In July 1931 a group of young people from the small farming community of Woodnorth, Manitoba, took a holiday at the Resort at Carlyle Lake, Saskatchewan, about 75 miles (120 kilometres) away. The Resort and Lake belong to the White Bear Band Reservation in southeastern Saskatchewan. The Lake is now known as White Bear Lake.
In this 2011 road map Carlyle Lake is known as White Bear Lake. It is just north of the town of Carlyle and at the southeast corner of the Moose Mountain Provincial Park in southern Saskatchewan. It is not far from the Manitoba border and about eighty kilometres from the state of North Dakota. [T his map is a detail from the Province of Saskatchewan Official Road Map 2011/2012.)
Today, knowing of the economic hardships faced by these young people throughout the 1930s, followed by the six long years of the Second World War, it is good to see them enjoying themselves in the summer of 1931.
This trip was a special event recorded in a number of photographs taken by my mother Sarah Cameron (1910-1992) and her friends. Mum loved her newly acquired Brownie “box camera” and used it for many years to record events and people in her life. She also bought several souvenir postcards of Carlyle Lake which are included below. Sarah was twenty years old, working in Woodnorth as a clerk in the grocery store and post office. Her brother Ian Cameron (1912-1998) was eighteen, working on the family farm. Others in the group were a similar age, in their late teens or early twenties. One of the young women, Kay Moore, taught at Woodnorth School.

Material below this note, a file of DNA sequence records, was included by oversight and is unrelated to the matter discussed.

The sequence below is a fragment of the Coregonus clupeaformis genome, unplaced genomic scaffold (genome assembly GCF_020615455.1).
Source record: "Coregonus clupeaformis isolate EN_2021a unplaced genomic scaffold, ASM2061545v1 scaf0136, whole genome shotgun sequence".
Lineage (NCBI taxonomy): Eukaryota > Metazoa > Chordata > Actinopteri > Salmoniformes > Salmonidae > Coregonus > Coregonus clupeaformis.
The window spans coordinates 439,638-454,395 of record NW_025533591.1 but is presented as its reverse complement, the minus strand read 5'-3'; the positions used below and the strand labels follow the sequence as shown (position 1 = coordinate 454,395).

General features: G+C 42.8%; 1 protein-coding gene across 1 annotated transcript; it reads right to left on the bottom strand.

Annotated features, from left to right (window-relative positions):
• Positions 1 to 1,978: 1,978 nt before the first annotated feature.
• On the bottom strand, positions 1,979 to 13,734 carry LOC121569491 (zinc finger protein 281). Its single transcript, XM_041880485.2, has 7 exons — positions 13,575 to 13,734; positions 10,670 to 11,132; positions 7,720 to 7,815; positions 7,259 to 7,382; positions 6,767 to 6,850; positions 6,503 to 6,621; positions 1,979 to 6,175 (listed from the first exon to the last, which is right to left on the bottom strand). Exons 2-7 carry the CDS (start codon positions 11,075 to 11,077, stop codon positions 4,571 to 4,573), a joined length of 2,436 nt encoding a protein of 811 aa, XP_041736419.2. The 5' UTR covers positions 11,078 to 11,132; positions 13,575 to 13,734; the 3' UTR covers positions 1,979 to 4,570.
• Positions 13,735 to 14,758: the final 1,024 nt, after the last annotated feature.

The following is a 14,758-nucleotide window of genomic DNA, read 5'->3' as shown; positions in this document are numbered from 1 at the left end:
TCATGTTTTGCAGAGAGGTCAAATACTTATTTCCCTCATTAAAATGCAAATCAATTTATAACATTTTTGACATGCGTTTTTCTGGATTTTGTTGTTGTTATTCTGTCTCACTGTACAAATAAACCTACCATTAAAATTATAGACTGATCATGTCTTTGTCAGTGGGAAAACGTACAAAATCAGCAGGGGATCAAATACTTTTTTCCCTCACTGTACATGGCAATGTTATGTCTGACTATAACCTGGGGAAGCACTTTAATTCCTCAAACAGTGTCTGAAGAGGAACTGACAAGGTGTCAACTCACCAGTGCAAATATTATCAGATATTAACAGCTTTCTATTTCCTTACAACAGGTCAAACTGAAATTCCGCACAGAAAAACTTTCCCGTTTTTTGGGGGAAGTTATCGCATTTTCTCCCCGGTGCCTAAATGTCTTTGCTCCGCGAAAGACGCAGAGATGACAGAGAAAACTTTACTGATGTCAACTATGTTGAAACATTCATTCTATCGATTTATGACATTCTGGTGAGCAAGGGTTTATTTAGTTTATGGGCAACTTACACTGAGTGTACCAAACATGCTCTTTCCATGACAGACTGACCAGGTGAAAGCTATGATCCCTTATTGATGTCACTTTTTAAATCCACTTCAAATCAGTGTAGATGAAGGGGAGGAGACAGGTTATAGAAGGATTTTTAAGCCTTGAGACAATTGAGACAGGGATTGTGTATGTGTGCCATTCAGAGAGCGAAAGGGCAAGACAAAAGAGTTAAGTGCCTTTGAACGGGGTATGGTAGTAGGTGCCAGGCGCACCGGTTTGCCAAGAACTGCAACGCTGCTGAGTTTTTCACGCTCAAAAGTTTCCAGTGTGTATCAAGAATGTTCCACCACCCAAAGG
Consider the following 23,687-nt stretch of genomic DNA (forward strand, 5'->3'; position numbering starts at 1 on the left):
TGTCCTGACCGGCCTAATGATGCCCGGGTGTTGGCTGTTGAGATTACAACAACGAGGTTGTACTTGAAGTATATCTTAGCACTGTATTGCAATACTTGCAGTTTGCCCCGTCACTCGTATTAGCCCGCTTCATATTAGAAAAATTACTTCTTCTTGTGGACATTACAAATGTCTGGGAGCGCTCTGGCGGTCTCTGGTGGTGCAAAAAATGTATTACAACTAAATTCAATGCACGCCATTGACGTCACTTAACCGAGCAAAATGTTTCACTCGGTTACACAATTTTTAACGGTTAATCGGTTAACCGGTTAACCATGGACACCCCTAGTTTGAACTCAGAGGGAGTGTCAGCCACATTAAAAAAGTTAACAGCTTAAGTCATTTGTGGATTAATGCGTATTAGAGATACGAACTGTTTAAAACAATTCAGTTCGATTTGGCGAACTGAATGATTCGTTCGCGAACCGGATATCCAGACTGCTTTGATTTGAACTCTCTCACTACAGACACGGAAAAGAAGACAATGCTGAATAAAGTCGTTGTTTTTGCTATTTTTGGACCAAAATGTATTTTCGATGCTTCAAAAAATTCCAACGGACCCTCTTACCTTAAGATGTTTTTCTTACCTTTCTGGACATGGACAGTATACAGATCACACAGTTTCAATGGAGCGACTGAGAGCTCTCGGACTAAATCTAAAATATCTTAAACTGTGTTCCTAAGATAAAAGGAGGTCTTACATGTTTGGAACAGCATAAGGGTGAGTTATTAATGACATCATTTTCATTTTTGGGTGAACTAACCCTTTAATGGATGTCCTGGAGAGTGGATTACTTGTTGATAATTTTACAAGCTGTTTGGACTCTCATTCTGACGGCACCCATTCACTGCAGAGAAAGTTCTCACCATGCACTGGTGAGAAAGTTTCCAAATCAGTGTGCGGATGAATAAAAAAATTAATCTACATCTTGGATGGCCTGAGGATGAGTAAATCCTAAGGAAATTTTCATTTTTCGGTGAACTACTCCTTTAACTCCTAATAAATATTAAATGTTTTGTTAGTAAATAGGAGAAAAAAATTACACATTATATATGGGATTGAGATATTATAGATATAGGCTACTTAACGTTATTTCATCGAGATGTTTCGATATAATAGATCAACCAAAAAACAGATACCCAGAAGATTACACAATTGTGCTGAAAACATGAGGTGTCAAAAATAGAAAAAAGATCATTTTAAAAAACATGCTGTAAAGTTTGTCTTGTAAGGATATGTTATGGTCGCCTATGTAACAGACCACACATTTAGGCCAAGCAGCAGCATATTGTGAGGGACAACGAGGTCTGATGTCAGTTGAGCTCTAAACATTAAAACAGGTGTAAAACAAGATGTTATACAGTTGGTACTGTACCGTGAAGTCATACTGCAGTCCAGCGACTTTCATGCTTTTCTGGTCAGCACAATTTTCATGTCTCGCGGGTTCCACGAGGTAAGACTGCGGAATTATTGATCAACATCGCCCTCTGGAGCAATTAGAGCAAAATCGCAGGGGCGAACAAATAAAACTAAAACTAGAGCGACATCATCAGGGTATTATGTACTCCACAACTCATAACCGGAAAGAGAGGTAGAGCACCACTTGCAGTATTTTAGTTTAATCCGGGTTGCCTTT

Post card of the Hotel, Carlyle Lake, Saskatchewan. Card purchased in July 1931. There were also cabins which seems to be where the group of friends stayed.
This is the back of the post card above of the Hotel, Carlyle Lake. It is marked “Made in Canada”. The date “1931” is hand written at the top right. Even if the date was not indicated, the “Azo stamp box “with small squares in the four corners indicates that it is from the time period 1925-1940.
Post card of Hotel Beach, Carlyle Lake, Saskatchewan. Card bought in July 1931. Note the children’s slide on the right of the photo, among the trees.
At Carlyle Lake, Saskatchewan, July 1931. The names of all the members of the group were not recorded but the young boy in the front row, far left, is Len Cameron (1917-1997). Fourth from the right is Kay Moore, then Tom Matthewson (1909-1989), Sarah Cameron (1910-1992) and at far right, her brother Ian Cameron (1912-1998), all of Woodnorth, Manitoba.
“WE-WE-NO-NA Lodge”, Carlyle Lake Resort, July 1931. This must be the cabin, or one of them, where members of the Woodnorth group stayed.
Another shot of “WE-WE-NO-NA Lodge”
In front of WE-WE-NO-NA Lodge, Carlyle Lake, Saskatchewan, July 1931. In the back row on the left is Tom Matthewson (1909-1989), Ian Cameron (1912-1998) in the centre and on the far right Les Shoemaker (1914-1992). Front row left is Sarah Cameron (1910-1992) [later Mrs Wilfred Forsyth] and on the right, Les’s sister Della Shoemaker (1912-2000) [later Mrs Ian Cameron]. The two women are holding their box cameras.